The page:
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Keywords:

  • transcranial magnetic stimulation;
  • paired associative stimulation;
  • plasticity;
  • progressive myoclonus epilepsy;
  • Unverricht–Lundborg disease

Abstract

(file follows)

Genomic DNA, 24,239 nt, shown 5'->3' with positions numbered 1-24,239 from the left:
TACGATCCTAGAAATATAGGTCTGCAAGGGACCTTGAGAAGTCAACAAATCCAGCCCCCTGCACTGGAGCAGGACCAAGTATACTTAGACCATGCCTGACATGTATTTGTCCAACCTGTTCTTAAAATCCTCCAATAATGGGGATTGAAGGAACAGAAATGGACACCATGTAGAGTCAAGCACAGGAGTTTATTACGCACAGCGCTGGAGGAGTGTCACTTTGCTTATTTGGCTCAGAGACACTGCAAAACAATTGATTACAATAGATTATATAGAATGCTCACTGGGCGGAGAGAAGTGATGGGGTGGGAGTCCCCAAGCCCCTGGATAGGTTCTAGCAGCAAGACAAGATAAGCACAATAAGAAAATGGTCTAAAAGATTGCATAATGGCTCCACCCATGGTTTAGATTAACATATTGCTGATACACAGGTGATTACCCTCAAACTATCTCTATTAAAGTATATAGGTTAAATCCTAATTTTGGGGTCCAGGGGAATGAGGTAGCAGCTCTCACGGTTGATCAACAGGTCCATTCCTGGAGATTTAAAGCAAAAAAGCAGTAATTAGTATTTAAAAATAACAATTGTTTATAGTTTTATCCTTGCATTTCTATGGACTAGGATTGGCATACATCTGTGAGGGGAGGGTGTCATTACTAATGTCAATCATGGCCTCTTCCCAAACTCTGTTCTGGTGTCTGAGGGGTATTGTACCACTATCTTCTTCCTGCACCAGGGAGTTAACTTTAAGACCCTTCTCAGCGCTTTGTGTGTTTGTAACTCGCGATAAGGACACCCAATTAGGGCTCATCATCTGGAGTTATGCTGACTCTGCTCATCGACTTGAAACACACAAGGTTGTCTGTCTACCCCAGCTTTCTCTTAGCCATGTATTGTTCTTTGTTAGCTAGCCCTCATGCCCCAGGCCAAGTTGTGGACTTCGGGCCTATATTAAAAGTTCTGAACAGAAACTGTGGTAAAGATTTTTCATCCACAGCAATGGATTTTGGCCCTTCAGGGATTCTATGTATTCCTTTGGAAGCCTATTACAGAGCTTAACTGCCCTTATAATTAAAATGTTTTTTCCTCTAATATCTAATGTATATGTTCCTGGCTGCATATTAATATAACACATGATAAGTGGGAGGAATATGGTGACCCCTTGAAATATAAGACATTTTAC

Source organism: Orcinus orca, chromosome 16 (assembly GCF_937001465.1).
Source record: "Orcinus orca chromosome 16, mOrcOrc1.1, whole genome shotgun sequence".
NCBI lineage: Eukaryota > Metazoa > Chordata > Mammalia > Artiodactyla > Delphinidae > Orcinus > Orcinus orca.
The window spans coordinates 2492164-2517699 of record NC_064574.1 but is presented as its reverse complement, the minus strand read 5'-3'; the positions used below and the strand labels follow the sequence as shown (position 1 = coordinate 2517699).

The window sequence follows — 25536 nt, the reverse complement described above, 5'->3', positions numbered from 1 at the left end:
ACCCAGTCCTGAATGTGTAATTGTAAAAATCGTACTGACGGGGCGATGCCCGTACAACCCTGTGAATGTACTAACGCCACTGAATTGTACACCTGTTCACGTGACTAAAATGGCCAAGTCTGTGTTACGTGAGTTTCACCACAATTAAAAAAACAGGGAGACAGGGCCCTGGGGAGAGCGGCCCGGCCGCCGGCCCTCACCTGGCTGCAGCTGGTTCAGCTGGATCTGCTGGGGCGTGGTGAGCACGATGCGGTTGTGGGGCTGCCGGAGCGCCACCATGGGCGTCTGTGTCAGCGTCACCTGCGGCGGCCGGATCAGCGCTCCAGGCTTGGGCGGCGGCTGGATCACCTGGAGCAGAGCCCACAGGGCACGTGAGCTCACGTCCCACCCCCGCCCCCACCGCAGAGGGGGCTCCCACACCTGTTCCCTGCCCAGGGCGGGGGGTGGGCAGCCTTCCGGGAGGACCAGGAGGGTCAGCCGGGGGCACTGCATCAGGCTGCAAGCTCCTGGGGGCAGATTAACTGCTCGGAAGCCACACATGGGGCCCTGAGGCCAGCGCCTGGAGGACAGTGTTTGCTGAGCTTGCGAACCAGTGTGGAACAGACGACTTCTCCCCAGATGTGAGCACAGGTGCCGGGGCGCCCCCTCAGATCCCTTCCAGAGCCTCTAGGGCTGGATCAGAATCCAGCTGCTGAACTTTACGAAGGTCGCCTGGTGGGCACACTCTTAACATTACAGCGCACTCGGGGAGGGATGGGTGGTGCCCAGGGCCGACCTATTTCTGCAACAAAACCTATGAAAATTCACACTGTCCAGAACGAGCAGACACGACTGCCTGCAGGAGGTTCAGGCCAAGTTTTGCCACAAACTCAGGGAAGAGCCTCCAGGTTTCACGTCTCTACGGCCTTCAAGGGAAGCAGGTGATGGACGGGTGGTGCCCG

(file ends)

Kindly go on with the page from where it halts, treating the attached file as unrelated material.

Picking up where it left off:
Patients with Unverricht–Lundborg disease, also referred to as progressive myoclonus epilepsy type 1, exhibit widespread motor symptoms and signs in addition to epileptic seizures, which suggest abnormal excitability of the primary motor pathways. To explore the plasticity of the sensory–motor cortex, we employed a modern neurophysiological method, the paired associative stimulation protocol, which resembles the concept of long-term potentiation of experimental studies. Seven patients with genetically verified Unverricht–Lundborg disease and 13 healthy control subjects were enrolled in the study to characterize cortical sensory–motor plasticity. In the study protocol, peripheral electric median nerve stimulation preceded navigated transcranial magnetic stimulation targeted to the representation area of thenar musculature on the contralateral primary motor cortex. The protocol consisted of 132 transcranial magnetic stimulation trials at 0.2 Hz, preceded by peripheral sensory stimulation at 25 ms. Motor-evoked potential amplitudes were analyzed at baseline and after the paired associative stimulation protocol at an intensity of 130% of the individual motor threshold. The patients with Unverricht–Lundborg disease exhibited an average decrease of 15% in motor-evoked potential amplitudes 30 minutes after paired associative stimulation, whereas in the control subjects, a significant increase (101%) was observed (P < .05), as expected. The results indicate a lack of normal cortical plasticity in Unverricht–Lundborg disease, which stresses the role of abnormal motor cortical functions or sensorimotor integration as possible pathophysiological contributors to the motor symptoms. The impaired cortical plasticity may be associated with the previously reported structural and physiological abnormalities of the primary motor cortex. © 2011 Movement Disorder Society